The unusual decision Microsoft made to release patches on Tuesday for unsupported versions of Windows was prompted by three NSA exploits that remained
The worst of the bunch, an attack called ExplodingCan (CVE-2017-7269), targets older versions of Microsoft’s Internet Information Services (IIS) webserver, version 6.0 in particular, and enables an attacker to gain remote code execution on a Windows 2003 server.
All three attacks allow an adversary to gain remote code execution; one is EsteemAudit, a vulnerability in the Windows Remote Desktop Protocol (RDP) (CVE-2017-0176), while the other is EnglishmanDentist (CVE-2017-8487), a bug in OLE (Object Linking and Embedding). Microsoft said the patches are available for manual download.
ExplodingCan merits a closer look because of the wide deployment of IIS 6.0.
“Generally, when you put a Windows machine on the internet, it’s going to be a server and it’s going to run a webserver, so there are production machines on the internet running IIS 6.0 right now,” said Sean Dillon, senior analyst at RiskSense and one of the first to analyze the NSA’s EternalBlue exploit that spread WannaCry ransomware on May 12.
“It’s probably already been exploited for months now,” Dillon said. “At least now there’s a fix that’s publicly available.”
Microsoft released a hefty load of patches for supported products and services on Tuesday as part of its normal Patch Tuesday update cycle. Normally, patches for unsupported versions of Windows are available only for Microsoft customers on an expensive extended support contract. The company’s decision to make all of those fixes public on Tuesday, it said, was prompted by an elevated risk for “destructive cyber attacks.”
“Due to the elevated risk for destructive cyber attacks at this time, we made the decision to take this action because applying these updates provides further protection against potential attacks with characteristics similar to WannaCrypt,” said Adrienne Hall, general manager of Microsoft’s Cyber Defense Operations Center.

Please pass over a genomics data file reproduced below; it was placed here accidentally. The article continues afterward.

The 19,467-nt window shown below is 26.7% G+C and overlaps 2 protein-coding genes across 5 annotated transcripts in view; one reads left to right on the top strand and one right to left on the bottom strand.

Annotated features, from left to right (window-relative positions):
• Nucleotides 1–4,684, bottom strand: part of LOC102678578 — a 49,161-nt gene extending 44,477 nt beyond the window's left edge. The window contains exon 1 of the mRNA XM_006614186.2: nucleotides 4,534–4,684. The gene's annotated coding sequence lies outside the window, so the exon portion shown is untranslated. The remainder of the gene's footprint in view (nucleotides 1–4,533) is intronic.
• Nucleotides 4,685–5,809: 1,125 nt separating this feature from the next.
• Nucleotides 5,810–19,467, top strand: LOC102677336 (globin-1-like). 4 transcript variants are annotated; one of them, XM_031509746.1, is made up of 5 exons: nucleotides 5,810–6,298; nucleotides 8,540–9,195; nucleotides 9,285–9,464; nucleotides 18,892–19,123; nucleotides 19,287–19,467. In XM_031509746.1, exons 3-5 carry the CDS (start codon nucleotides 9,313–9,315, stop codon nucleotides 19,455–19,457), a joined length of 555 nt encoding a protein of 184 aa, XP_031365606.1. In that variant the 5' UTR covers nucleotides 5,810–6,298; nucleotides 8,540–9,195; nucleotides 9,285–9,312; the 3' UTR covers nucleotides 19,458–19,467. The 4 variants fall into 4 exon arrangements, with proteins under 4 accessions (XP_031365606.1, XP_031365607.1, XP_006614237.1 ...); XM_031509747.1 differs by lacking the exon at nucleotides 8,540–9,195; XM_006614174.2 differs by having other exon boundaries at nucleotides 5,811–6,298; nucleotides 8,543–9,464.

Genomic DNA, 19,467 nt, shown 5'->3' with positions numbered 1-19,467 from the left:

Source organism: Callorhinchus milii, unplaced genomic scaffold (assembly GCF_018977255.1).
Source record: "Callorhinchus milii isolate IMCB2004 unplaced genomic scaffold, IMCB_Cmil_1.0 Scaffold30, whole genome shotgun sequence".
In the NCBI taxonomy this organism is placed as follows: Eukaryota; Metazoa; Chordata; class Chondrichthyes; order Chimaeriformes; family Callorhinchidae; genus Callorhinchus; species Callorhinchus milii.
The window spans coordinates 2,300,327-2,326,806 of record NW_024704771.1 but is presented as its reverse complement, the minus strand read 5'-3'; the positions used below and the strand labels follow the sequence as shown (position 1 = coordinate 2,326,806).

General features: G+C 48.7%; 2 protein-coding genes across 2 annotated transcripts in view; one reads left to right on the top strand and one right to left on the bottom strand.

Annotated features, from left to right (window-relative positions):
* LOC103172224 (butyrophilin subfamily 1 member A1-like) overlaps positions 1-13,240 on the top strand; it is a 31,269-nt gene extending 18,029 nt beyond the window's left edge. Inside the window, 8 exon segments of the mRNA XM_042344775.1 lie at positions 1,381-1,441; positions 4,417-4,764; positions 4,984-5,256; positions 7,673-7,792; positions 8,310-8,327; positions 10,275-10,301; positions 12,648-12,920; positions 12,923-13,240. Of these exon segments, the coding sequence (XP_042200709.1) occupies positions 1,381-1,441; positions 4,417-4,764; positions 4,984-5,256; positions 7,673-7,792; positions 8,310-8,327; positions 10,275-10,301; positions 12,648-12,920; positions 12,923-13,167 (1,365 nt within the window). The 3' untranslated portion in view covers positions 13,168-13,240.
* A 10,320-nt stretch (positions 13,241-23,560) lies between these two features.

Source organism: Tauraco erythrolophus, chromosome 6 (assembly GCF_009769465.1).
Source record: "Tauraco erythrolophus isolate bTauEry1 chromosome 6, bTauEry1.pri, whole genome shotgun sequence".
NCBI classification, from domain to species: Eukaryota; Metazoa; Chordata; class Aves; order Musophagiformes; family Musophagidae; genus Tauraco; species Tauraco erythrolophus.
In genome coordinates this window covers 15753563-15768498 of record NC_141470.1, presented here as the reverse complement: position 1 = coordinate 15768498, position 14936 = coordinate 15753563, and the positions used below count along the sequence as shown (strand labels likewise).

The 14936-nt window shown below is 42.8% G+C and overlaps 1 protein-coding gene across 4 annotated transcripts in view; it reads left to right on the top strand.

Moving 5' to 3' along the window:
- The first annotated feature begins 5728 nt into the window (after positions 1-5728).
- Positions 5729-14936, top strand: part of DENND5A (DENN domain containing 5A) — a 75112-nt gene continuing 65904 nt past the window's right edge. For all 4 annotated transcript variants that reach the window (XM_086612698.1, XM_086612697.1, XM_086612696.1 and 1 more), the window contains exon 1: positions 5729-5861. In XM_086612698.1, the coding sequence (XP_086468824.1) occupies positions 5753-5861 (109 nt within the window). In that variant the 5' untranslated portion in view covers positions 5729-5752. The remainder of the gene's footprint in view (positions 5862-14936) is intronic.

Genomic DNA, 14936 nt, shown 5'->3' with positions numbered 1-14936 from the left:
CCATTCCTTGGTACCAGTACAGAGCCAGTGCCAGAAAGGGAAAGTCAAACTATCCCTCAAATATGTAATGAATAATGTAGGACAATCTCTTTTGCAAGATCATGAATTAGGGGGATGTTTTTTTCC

“In reviewing the updates for this month, some vulnerabilities were identified that pose elevated risk of cyber attacks by government organizations, sometimes referred to as nation-state actors or other copycat organizations,” Hall said. “To address this risk, today we are providing additional security updates along with our regular Update Tuesday service. These security updates are being made available to all customers, including those using older versions of Windows.”
The ShadowBrokers’ leak in April unleashed a number of powerful Windows attacks into the public, allegedly belonging to the Equation Group, which is widely believed to the U.S. National Security Agency. Criminals and other nation states have already been leveraging the attacks to spread not only WannaCry ransomware, but also crytpocurrency mining utilities and other types of malware.
Microsoft said customers should not expect this type of patch release for unsupported products to become the norm. Some experts have been critical of Microsot, which also made a similar update available for unsupported products hours after the WannaCry outbreak.
I wish MS would stop releasing patches for xp/2003 it really harms efforts to get rid of legacy in the corporates
— Quentyn Taylor (@quentynblog) June 13, 2017
Oh no. Take Windows XP off life support. Though it cannot die with dignity, it must be allowed to die. It will be messy. But this is cruel. https://t.co/euZVdTLC0z
— Katie Moussouris (@k8em0) June 13, 2017
“It was the right move by Microsoft,” Dillon said. “We saw the damage it can cause with WannaCry. “Some of the most-used infrastructure, like SCADA systems, still run on XP whether they’re getting patches or not. When you have critical things [running on XP], it’s a good thing they released, but it should only be looked at as a temporary solution and people should look to upgrade off of legacy versions.”
Some third-party services such as 0patch have provided micro-patches for some of these vulnerabilities on legacy versions, even before the ShadowBrokers leak, Dillon said. “Hopefully people who are running legacy systems have looked into other means of patching beside official fixes,” he said. “Although, this is great that there’s an official fix.”
The remaining two vulnerabilities are a lesser severity but should be patched nonetheless on legacy systems.
EsteemAudit affects RDP, but only on XP and did not require a patch for modern versions of Windows. According to Microsoft, the vulnerability exists if the RDP server has smart card authentication enabled.
EnglishmanDentist, meanwhile, is triggered because Windows OLE fails to properly validate user input, Microsoft said.
“There’s a whole wide assortment of exploits that were leaked, and we’ve only seen a few of them actively used at a mass scale. This is just plugging a hole before it becomes a bigger problem,” Dillon said.